Chained for Life (2019) Movie Review: Unchained Filmmaking

As history has proven time and time again, Hollywood is not always the kindest place for certain people. All of those who want to pursue acting can give it their all and still come up short. And the answer to why they can’t make it simply lies in the fact that they don’t fit the Hollywood mold. Or a certain something about them can only limit them to playing one type. And yet, the big executives are too afraid to really say the truth and simply resort to the usual “You aren’t what we’re seeking” excuse.

Even going back into the early stages of filmmaking, the movies and general mainstream media have mostly molded the mindset of audiences by making them believe that actors and actresses live glamorous lifestyles and are all beautiful. These objective fantasies are shattered when people have to face reality and accept the fact that not everyone in Hollywood is all one and the same. There are others out there who aren’t Brad Pitt or Marilyn Monroe. But you don’t see them that often, because, well, they don’t fit the stereotype.

Aaron Schimberg’s Chained for Life is an audacious look at how the movie industry has shaped people’s views and how they solely judge others based on looks. The plot focuses on a movie being made by a pretentious filmmaker who claims to be German and also says he was raised in the circus. Its lead actress, Mabel (Jess Weixler), plays a blind woman, but, in reality, she is not blind herself. A small cast of people with actual disabilities are put in the film in order to get the representation card and to avoid any possible scolding the filmmaker would experience if he left them out.

There’s this constant fear that, at any moment, Schimberg could turn his movie into a 90-minute soapbox statement filled with generalized arguments and constant anger that derives from vile places such as Twitter and Facebook. But the movie never veers anywhere near that direction. Instead, it is a subtle focus on how people with disabilities are looking to get the same treatment as able-bodied people. And yet, they are setback simply because of the fact that they don’t look like everyone else.

The movie being made within Chained for Life is a horror film called God’s Mistakes. It’s about a doctor and his nurse operating on those with disabilities, removing them so they can be like every other able-bodied person in the world. Mabel’s co-star is Rosenthal (Adam Pearson), a man born with neurofibromatosis. He is unfamiliar with acting and struggles to remember his lines. Rosenthal asks for Mabel’s help, but she has trouble looking at him and struggles with making a connection, even though the two star in the same movie together.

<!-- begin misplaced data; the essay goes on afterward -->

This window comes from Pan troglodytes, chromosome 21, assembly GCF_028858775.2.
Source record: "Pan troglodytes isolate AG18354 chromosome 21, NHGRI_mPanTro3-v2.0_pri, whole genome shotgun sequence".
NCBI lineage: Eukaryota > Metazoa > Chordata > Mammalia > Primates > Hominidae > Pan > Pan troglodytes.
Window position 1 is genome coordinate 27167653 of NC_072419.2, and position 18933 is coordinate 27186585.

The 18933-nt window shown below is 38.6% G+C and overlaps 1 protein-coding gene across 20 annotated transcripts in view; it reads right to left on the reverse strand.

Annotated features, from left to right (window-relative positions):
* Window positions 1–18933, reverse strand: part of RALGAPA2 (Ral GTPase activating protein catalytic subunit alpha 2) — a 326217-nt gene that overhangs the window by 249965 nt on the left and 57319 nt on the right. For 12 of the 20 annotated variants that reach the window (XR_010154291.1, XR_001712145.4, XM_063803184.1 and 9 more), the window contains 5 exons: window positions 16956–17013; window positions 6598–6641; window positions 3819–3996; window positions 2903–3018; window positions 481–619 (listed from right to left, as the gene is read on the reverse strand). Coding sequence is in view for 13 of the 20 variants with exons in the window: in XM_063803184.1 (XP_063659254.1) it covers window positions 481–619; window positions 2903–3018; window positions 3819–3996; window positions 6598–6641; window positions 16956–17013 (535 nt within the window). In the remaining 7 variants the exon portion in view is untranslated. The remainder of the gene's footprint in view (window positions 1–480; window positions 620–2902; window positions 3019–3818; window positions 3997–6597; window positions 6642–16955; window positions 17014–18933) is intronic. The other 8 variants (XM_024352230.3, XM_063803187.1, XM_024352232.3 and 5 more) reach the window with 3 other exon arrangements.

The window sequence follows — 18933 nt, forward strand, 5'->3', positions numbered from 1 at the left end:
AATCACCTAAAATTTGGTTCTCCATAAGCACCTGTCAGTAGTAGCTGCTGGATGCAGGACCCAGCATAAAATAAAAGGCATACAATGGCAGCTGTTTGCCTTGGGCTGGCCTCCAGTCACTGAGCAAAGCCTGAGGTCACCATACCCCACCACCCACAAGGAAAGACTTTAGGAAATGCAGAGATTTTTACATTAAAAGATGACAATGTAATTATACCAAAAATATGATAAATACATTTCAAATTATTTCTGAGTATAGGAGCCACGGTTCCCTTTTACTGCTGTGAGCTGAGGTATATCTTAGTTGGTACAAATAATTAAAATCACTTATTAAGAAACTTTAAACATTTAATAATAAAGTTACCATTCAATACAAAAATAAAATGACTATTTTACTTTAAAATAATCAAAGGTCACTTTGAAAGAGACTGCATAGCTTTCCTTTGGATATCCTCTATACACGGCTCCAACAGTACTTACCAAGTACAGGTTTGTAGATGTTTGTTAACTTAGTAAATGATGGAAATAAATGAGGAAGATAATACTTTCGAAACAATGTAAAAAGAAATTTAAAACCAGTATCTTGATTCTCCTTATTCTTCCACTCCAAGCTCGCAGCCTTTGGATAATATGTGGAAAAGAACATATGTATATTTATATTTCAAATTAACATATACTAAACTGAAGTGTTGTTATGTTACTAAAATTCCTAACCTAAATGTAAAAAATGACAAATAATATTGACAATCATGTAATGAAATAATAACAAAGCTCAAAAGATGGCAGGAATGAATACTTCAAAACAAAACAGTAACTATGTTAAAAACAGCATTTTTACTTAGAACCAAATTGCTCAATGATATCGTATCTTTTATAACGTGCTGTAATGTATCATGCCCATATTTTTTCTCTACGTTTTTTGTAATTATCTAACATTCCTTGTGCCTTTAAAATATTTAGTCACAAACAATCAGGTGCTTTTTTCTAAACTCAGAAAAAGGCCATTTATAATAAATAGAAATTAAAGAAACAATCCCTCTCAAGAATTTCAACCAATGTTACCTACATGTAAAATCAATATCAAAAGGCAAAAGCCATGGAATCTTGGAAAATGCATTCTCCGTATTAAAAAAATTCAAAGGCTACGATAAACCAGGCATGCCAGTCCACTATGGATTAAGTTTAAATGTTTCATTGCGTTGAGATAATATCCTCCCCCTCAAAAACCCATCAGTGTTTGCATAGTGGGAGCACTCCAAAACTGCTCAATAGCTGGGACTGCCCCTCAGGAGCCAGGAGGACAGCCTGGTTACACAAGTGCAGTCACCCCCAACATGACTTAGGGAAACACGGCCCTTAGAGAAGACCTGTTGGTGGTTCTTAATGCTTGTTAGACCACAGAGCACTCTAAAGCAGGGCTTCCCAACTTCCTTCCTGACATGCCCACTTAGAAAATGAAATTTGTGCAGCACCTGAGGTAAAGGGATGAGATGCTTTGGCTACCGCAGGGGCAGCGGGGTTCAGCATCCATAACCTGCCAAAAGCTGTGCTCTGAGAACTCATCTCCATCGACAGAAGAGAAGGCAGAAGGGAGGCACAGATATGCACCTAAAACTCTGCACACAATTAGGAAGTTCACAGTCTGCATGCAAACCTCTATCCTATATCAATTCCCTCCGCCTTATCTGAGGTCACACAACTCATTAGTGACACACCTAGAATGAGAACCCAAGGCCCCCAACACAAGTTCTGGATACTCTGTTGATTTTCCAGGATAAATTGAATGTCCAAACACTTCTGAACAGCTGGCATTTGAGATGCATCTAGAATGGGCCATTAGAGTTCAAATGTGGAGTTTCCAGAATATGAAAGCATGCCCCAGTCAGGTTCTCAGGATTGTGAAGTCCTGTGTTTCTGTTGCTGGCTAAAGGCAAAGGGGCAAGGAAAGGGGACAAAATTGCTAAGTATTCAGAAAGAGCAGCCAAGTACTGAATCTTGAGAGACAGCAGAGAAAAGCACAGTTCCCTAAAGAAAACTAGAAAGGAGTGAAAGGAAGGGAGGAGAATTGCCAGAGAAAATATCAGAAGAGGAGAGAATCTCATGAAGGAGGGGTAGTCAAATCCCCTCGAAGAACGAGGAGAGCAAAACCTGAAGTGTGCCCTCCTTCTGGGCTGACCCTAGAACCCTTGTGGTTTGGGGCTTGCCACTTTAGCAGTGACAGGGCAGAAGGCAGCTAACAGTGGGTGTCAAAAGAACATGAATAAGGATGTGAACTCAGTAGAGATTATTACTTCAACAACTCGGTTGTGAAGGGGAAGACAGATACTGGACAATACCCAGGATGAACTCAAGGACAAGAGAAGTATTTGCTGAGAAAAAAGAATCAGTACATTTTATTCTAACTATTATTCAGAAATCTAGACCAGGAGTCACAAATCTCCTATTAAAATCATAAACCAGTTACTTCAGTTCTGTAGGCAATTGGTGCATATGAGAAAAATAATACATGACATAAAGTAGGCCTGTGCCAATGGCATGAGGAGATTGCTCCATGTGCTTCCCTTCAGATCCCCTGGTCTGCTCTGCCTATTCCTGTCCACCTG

In addition to making a strong statement on how everyone should be treated, Chained for Life has some magnificent cinematography. The dimly-lit setting gives the film a European-style approach and a mid-’70s vibe, even though the film is set in present time. The opening sequence is one breathtaking continuous take of a scene from God’s Mistakes being filmed, as we follow Mabel’s character down to the operating room. There are other long takes throughout Chained for Life, giving the viewer that feeling of actually being on set, and they are all perfectly timed.

The movie not only gives the viewer a glimpse as to how people with disabilities are treated on one particular film set, but it also examines – through quick conversations – how Hollywood has come off as desperate in a variety of ways to show representation. Some of these lines of dialogue are heard in between takes of God’s Mistakes and don’t force their way to the front of the line in order to get heard.

Pearson, an actor with neurofibromatosis, is truly magnificent as Rosenthal. He’s someone who’s shy but also determined to fulfill his dream of acting, and he also wishes those around him wouldn’t judge him based on his disability. Wexler, as the naïve young actress, is also dazzling and learns to, eventually, accept Rosenthal for who he is.

Chained for Life largely avoids tropes and excels at being an immersive experience and one of the most important films of the year. Its message is loud and clear without being too aggressive and off-putting. Hardly does a movie that wants to make an important statement do so without cramming its message down your throat. Schimberg is able to achieve that and so much more.

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David Wangberg

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